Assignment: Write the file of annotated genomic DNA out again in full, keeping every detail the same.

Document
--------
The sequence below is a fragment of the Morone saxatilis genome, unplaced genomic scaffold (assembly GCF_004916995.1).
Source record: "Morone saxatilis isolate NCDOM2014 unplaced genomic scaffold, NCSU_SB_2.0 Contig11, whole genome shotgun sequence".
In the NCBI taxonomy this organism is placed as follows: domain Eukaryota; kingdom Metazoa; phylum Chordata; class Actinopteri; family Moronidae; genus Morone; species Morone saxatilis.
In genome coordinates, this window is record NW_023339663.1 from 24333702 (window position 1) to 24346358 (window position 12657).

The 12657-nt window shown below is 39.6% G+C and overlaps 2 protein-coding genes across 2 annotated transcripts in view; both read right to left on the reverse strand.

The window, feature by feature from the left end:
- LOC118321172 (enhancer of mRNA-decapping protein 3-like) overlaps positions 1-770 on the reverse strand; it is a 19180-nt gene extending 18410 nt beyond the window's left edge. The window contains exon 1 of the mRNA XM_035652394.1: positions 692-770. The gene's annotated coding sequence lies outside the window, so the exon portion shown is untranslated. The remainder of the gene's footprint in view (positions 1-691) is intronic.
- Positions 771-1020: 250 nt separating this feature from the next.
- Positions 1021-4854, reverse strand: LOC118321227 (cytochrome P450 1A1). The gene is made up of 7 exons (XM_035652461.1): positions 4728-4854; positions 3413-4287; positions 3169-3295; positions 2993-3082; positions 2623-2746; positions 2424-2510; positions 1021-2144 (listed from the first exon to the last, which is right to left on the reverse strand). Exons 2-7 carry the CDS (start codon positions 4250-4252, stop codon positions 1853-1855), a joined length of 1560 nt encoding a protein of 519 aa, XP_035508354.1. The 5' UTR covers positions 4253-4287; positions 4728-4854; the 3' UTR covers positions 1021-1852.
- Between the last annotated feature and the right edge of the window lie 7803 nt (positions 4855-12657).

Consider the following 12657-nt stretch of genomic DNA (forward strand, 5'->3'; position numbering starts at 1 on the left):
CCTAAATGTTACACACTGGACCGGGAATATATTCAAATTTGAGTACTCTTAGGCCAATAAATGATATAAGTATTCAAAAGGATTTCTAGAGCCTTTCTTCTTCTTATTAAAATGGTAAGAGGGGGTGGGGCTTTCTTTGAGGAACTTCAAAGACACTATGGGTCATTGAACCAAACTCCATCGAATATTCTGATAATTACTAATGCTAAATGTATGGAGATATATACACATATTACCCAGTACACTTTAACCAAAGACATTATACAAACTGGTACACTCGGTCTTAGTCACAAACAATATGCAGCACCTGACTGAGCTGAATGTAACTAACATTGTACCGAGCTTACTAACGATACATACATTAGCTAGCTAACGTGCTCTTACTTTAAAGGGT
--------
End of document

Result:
The sequence below is a fragment of the Morone saxatilis genome, unplaced genomic scaffold (assembly GCF_004916995.1).
Source record: "Morone saxatilis isolate NCDOM2014 unplaced genomic scaffold, NCSU_SB_2.0 Contig11, whole genome shotgun sequence".
In the NCBI taxonomy this organism is placed as follows: domain Eukaryota; kingdom Metazoa; phylum Chordata; class Actinopteri; family Moronidae; genus Morone; species Morone saxatilis.
In genome coordinates, this window is record NW_023339663.1 from 24333702 (window position 1) to 24346358 (window position 12657).

The 12657-nt window shown below is 39.6% G+C and overlaps 2 protein-coding genes across 2 annotated transcripts in view; both read right to left on the reverse strand.

The window, feature by feature from the left end:
- LOC118321172 (enhancer of mRNA-decapping protein 3-like) overlaps positions 1-770 on the reverse strand; it is a 19180-nt gene extending 18410 nt beyond the window's left edge. The window contains exon 1 of the mRNA XM_035652394.1: positions 692-770. The gene's annotated coding sequence lies outside the window, so the exon portion shown is untranslated. The remainder of the gene's footprint in view (positions 1-691) is intronic.
- Positions 771-1020: 250 nt separating this feature from the next.
- Positions 1021-4854, reverse strand: LOC118321227 (cytochrome P450 1A1). The gene is made up of 7 exons (XM_035652461.1): positions 4728-4854; positions 3413-4287; positions 3169-3295; positions 2993-3082; positions 2623-2746; positions 2424-2510; positions 1021-2144 (listed from the first exon to the last, which is right to left on the reverse strand). Exons 2-7 carry the CDS (start codon positions 4250-4252, stop codon positions 1853-1855), a joined length of 1560 nt encoding a protein of 519 aa, XP_035508354.1. The 5' UTR covers positions 4253-4287; positions 4728-4854; the 3' UTR covers positions 1021-1852.
- Between the last annotated feature and the right edge of the window lie 7803 nt (positions 4855-12657).

Consider the following 12657-nt stretch of genomic DNA (forward strand, 5'->3'; position numbering starts at 1 on the left):
CCTAAATGTTACACACTGGACCGGGAATATATTCAAATTTGAGTACTCTTAGGCCAATAAATGATATAAGTATTCAAAAGGATTTCTAGAGCCTTTCTTCTTCTTATTAAAATGGTAAGAGGGGGTGGGGCTTTCTTTGAGGAACTTCAAAGACACTATGGGTCATTGAACCAAACTCCATCGAATATTCTGATAATTACTAATGCTAAATGTATGGAGATATATACACATATTACCCAGTACACTTTAACCAAAGACATTATACAAACTGGTACACTCGGTCTTAGTCACAAACAATATGCAGCACCTGACTGAGCTGAATGTAACTAACATTGTACCGAGCTTACTAACGATACATACATTAGCTAGCTAACGTGCTCTTACTTTAAAGGGT